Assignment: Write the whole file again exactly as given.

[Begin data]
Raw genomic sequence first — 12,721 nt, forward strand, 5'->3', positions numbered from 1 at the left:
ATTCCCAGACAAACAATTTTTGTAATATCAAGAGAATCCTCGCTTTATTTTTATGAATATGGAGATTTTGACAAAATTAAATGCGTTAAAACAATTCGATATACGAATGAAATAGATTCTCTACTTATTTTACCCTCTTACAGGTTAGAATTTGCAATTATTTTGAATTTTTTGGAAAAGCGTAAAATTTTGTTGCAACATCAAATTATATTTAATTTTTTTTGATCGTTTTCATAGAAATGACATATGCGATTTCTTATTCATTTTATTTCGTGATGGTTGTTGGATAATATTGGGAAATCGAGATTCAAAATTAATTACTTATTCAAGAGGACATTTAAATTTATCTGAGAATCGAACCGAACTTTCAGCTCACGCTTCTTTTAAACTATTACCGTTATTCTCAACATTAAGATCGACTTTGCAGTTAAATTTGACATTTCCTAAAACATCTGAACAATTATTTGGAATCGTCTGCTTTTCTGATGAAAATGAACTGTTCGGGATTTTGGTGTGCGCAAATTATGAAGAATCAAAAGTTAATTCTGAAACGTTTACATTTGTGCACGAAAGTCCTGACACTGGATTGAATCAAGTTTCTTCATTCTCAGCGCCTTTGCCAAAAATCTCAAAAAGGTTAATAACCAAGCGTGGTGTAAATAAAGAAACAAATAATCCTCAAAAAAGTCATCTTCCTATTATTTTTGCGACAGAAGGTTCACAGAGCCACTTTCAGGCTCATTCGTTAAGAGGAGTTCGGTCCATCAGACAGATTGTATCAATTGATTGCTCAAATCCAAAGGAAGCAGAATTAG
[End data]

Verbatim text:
Raw genomic sequence first — 12,721 nt, forward strand, 5'->3', positions numbered from 1 at the left:
ATTCCCAGACAAACAATTTTTGTAATATCAAGAGAATCCTCGCTTTATTTTTATGAATATGGAGATTTTGACAAAATTAAATGCGTTAAAACAATTCGATATACGAATGAAATAGATTCTCTACTTATTTTACCCTCTTACAGGTTAGAATTTGCAATTATTTTGAATTTTTTGGAAAAGCGTAAAATTTTGTTGCAACATCAAATTATATTTAATTTTTTTTGATCGTTTTCATAGAAATGACATATGCGATTTCTTATTCATTTTATTTCGTGATGGTTGTTGGATAATATTGGGAAATCGAGATTCAAAATTAATTACTTATTCAAGAGGACATTTAAATTTATCTGAGAATCGAACCGAACTTTCAGCTCACGCTTCTTTTAAACTATTACCGTTATTCTCAACATTAAGATCGACTTTGCAGTTAAATTTGACATTTCCTAAAACATCTGAACAATTATTTGGAATCGTCTGCTTTTCTGATGAAAATGAACTGTTCGGGATTTTGGTGTGCGCAAATTATGAAGAATCAAAAGTTAATTCTGAAACGTTTACATTTGTGCACGAAAGTCCTGACACTGGATTGAATCAAGTTTCTTCATTCTCAGCGCCTTTGCCAAAAATCTCAAAAAGGTTAATAACCAAGCGTGGTGTAAATAAAGAAACAAATAATCCTCAAAAAAGTCATCTTCCTATTATTTTTGCGACAGAAGGTTCACAGAGCCACTTTCAGGCTCATTCGTTAAGAGGAGTTCGGTCCATCAGACAGATTGTATCAATTGATTGCTCAAATCCAAAGGAAGCAGAATTAG